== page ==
I wanted the audience to feel as though they are participating in the film. In a way, the audience is the jury. They are listening to arguments, they are being asked to form an opinion, and hopefully that prompts them into conversation instead of allowing them to be passive observers of the film.
You’ve said that the script was in development years ago, but it seems prescient now that Britain has joined the Unites States in carrying out these kinds of strikes, with the killing of two British citizens in Syria in September.
Hood: When we made the film, there hadn’t been a drone strike against a British citizen. When the British drone strikes in Syria happened, I was like, “Oh my god, does this negate our film?” But I actually think it validates it.
And on the issue of citizenship: I grew up in South Africa. My father was British; I have a British passport; I have a South African passport; I have an American green card. Given that I was born in Africa, when I hear Americans and British talking about citizenship, I can’t help but think, what does that mean exactly? That there’s somehow a greater protection afforded a human being because of an accident of birth? I think, do you know how utterly racist it sounds when you even have that conversation? As though special rules should apply to a U.S. citizen when you’re firing a missile in the so-called sovereign territory of another nation?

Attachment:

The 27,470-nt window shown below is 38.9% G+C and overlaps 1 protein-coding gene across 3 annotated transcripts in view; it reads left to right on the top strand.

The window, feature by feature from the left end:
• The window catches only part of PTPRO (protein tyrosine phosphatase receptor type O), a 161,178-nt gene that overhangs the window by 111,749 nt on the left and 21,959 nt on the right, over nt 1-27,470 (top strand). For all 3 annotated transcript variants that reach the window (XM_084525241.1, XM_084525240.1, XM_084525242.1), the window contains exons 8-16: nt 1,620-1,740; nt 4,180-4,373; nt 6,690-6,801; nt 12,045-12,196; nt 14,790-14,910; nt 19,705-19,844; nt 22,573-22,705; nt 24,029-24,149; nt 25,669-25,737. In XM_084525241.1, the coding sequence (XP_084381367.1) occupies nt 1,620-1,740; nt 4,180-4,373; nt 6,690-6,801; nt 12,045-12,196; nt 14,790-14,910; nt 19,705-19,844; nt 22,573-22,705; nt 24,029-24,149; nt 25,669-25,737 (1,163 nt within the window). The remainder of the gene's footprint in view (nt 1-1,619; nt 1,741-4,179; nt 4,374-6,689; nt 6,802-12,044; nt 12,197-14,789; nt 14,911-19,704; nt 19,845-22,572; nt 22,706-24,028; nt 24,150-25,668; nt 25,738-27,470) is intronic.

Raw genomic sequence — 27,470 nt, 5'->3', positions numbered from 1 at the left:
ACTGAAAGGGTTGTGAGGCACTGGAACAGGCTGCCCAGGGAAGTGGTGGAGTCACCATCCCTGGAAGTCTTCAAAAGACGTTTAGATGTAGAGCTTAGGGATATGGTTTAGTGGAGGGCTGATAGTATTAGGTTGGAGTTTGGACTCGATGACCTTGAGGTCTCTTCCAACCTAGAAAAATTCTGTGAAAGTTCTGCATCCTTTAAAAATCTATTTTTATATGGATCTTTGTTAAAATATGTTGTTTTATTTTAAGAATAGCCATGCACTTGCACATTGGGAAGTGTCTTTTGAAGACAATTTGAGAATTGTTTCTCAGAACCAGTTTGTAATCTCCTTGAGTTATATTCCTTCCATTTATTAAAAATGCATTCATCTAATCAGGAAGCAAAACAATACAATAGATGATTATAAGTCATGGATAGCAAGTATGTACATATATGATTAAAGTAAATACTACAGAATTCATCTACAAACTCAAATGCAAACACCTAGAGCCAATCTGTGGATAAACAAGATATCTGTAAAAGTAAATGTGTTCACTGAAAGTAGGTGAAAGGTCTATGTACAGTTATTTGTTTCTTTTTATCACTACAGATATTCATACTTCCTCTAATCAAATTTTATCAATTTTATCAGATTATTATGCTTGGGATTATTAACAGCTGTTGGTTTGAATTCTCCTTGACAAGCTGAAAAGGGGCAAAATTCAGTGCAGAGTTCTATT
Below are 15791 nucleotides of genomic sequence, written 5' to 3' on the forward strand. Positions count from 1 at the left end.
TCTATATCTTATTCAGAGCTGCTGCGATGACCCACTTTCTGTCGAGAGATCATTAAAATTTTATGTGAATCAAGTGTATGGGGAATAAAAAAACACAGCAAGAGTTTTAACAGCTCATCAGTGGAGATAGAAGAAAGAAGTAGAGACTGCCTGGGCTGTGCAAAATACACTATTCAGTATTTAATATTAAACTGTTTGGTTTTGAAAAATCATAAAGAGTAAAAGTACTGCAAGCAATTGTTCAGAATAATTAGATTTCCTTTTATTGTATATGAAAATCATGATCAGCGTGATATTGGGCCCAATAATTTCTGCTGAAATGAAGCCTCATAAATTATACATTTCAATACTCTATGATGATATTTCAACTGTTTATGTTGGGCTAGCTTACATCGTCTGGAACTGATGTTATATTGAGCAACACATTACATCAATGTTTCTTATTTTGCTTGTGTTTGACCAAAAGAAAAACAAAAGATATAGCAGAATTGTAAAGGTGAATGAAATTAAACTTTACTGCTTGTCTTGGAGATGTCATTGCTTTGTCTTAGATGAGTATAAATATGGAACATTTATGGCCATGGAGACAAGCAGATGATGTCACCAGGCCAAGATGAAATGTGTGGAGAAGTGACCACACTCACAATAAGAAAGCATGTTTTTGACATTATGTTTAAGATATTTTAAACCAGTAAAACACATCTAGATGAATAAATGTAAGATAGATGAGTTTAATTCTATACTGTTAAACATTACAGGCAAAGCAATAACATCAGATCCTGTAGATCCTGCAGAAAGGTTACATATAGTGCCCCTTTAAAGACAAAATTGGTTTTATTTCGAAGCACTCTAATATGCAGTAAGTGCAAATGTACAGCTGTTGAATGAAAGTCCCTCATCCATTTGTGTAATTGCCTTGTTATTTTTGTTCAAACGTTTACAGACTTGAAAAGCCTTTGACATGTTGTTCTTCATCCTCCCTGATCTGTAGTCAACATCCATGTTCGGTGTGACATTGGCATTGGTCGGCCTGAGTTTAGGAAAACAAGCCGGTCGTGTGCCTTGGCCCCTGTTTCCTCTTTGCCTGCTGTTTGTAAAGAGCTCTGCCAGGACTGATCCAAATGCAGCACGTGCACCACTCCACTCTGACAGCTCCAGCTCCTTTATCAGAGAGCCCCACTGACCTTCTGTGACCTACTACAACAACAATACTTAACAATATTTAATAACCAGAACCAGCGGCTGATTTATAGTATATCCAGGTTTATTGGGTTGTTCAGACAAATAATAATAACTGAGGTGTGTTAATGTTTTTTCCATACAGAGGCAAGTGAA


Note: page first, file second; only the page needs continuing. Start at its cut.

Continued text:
In the United States, it’s been a way into the conversation. It got more conservative libertarians interested, and became a controversy. But you’re right that there’s an underlying racism — after all, the only civilian casualties the U.S. government has acknowledged have been Westerners.
Hood: It’s disgusting actually, but let’s take it further. Through this policy, are we escalating or de-escalating the conflict that we’re in? The real question at the end of the movie is not: Did we do or not do the right thing in targeting these suicide bombers? The real lingering question is: What about this population that felt this missile come down on them?
I remember as a young law student in South Africa, at the height of apartheid, in the early and mid-80s, there would be security police on campus every two weeks with their tear gas, beating up students for having our rallies and protests. What we were studying, as young lawyers, was the American constitution. That document meant something, and it was something to aspire to. I think the abandonment of our principles is actually the security risk.
What was your research process like for this film? What kind of technical advice did you get?
Hood: We were asked if we would like technical support from the U.S. Air Force’s film division, and we declined it, politely. But I did speak to people in the military, including drone pilots, who gave me great insight into the way the program works. Within the military itself, there is still debate on these things; it’s not as if the military has one point of view, and it’s important to honor that.
Were you concerned about the way in which the intelligence in the film was presented so cleanly, and the technology functioning so perfectly, when in fact many drone strikes take place under much less certain circumstances?
Hood: This is not about where technology is at; it’s about where technology is going. The core of the argument to me is, assuming you know everything, what are the moral and political and ethical questions that are left? What policies are we going to adopt? How are we going to bring this complex situation into a proper legal framework? Those questions are only enhanced the more the technology becomes actually as precise as promised.